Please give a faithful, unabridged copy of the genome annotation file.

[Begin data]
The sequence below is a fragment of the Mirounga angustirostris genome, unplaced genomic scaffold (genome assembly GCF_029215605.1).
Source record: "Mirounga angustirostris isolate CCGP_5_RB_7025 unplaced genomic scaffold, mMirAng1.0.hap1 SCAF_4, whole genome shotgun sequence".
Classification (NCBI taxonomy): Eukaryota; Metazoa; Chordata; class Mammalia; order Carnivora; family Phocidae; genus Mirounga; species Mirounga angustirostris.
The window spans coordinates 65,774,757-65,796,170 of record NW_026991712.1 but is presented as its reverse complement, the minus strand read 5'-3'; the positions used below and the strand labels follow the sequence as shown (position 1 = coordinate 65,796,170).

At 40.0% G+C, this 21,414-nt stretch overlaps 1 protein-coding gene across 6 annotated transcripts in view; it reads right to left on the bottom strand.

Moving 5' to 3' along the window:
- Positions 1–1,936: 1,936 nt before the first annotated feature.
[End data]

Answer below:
The sequence below is a fragment of the Mirounga angustirostris genome, unplaced genomic scaffold (genome assembly GCF_029215605.1).
Source record: "Mirounga angustirostris isolate CCGP_5_RB_7025 unplaced genomic scaffold, mMirAng1.0.hap1 SCAF_4, whole genome shotgun sequence".
Classification (NCBI taxonomy): Eukaryota; Metazoa; Chordata; class Mammalia; order Carnivora; family Phocidae; genus Mirounga; species Mirounga angustirostris.
The window spans coordinates 65,774,757-65,796,170 of record NW_026991712.1 but is presented as its reverse complement, the minus strand read 5'-3'; the positions used below and the strand labels follow the sequence as shown (position 1 = coordinate 65,796,170).

At 40.0% G+C, this 21,414-nt stretch overlaps 1 protein-coding gene across 6 annotated transcripts in view; it reads right to left on the bottom strand.

Moving 5' to 3' along the window:
- Positions 1–1,936: 1,936 nt before the first annotated feature.